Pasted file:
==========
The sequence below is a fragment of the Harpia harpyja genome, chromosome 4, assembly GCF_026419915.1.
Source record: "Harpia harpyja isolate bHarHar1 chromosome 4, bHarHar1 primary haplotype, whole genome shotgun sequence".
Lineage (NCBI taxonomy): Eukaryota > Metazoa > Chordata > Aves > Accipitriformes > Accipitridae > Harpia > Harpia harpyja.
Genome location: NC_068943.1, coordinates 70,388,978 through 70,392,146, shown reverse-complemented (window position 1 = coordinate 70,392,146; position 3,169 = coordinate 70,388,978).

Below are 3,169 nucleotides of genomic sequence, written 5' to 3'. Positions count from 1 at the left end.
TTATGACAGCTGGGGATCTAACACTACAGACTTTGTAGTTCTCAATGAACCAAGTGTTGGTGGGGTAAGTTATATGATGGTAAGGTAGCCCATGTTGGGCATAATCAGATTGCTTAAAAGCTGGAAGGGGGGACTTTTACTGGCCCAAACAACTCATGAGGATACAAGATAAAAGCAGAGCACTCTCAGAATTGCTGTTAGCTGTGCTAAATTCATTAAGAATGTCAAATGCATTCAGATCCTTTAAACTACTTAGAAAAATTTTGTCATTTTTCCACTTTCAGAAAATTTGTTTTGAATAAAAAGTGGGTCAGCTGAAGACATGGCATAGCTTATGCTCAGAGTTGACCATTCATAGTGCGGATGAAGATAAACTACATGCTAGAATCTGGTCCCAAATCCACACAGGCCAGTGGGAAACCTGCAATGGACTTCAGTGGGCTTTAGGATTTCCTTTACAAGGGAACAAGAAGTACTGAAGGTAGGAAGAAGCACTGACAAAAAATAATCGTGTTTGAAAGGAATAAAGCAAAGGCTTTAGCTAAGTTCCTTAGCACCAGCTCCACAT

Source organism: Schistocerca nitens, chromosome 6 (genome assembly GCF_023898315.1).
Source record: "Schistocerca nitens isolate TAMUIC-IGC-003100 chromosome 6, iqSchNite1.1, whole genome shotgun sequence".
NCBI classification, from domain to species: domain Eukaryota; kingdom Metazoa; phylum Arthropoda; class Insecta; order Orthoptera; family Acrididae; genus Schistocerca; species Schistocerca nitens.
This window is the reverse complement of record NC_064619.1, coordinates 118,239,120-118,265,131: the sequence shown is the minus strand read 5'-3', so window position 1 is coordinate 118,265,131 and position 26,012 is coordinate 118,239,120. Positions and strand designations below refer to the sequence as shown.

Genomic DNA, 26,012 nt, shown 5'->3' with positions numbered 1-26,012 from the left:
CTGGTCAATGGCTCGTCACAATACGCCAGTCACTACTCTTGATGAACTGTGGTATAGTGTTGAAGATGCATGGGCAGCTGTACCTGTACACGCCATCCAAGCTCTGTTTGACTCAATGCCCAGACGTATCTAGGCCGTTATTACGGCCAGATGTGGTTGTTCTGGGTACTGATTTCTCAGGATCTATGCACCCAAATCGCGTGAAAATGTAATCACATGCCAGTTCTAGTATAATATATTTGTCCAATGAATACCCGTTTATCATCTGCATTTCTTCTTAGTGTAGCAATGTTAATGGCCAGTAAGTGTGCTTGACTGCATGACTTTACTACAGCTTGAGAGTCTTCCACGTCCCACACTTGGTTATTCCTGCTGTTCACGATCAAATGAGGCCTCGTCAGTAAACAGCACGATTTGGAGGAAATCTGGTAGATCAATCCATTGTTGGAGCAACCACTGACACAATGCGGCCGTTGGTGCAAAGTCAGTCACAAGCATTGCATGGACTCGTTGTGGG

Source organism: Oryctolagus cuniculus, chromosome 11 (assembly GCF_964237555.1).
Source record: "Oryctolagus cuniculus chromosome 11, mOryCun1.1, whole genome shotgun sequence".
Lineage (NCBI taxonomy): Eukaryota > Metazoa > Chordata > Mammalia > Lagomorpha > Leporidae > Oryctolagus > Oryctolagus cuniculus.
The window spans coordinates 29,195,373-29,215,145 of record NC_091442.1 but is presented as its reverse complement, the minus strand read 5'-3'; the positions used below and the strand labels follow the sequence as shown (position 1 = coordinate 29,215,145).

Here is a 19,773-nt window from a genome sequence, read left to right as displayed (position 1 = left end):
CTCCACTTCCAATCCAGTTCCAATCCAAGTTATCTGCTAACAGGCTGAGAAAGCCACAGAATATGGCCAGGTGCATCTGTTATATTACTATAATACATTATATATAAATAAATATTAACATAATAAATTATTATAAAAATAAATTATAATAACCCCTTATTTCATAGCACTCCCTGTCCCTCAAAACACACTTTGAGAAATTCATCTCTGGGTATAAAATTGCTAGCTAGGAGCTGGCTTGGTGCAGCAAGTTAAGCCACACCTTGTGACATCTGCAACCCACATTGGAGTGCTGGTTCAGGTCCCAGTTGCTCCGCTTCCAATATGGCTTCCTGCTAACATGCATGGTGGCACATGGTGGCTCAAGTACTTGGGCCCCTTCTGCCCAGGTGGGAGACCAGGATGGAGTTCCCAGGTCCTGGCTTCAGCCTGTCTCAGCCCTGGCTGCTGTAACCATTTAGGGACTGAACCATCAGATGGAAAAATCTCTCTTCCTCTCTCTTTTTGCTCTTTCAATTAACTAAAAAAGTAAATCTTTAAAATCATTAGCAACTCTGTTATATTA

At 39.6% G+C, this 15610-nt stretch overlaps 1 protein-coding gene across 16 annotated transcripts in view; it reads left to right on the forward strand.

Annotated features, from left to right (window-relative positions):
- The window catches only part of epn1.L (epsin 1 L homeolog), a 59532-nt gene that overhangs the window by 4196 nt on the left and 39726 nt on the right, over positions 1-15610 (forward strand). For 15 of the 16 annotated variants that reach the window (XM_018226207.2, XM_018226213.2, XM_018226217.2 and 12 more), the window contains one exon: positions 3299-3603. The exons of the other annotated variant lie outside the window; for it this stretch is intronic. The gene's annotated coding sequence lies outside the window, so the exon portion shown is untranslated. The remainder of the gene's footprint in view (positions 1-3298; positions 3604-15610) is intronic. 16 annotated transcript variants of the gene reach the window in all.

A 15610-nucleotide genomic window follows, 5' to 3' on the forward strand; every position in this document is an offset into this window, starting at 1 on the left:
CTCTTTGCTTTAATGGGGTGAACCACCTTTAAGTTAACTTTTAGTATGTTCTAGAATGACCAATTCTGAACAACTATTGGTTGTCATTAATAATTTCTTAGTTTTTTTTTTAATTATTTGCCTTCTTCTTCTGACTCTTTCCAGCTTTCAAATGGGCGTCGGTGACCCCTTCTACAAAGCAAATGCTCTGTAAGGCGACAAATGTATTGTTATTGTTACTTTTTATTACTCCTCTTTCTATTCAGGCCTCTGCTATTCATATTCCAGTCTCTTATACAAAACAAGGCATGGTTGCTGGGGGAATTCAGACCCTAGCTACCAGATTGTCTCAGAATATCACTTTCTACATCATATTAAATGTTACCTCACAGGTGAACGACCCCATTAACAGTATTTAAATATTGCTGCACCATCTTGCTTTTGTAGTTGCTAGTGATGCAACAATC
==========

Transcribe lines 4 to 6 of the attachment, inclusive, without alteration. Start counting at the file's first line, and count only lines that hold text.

Genome location: NC_068943.1, coordinates 70,388,978 through 70,392,146, shown reverse-complemented (window position 1 = coordinate 70,392,146; position 3,169 = coordinate 70,388,978).

Below are 3,169 nucleotides of genomic sequence, written 5' to 3'. Positions count from 1 at the left end.
TTATGACAGCTGGGGATCTAACACTACAGACTTTGTAGTTCTCAATGAACCAAGTGTTGGTGGGGTAAGTTATATGATGGTAAGGTAGCCCATGTTGGGCATAATCAGATTGCTTAAAAGCTGGAAGGGGGGACTTTTACTGGCCCAAACAACTCATGAGGATACAAGATAAAAGCAGAGCACTCTCAGAATTGCTGTTAGCTGTGCTAAATTCATTAAGAATGTCAAATGCATTCAGATCCTTTAAACTACTTAGAAAAATTTTGTCATTTTTCCACTTTCAGAAAATTTGTTTTGAATAAAAAGTGGGTCAGCTGAAGACATGGCATAGCTTATGCTCAGAGTTGACCATTCATAGTGCGGATGAAGATAAACTACATGCTAGAATCTGGTCCCAAATCCACACAGGCCAGTGGGAAACCTGCAATGGACTTCAGTGGGCTTTAGGATTTCCTTTACAAGGGAACAAGAAGTACTGAAGGTAGGAAGAAGCACTGACAAAAAATAATCGTGTTTGAAAGGAATAAAGCAAAGGCTTTAGCTAAGTTCCTTAGCACCAGCTCCACAT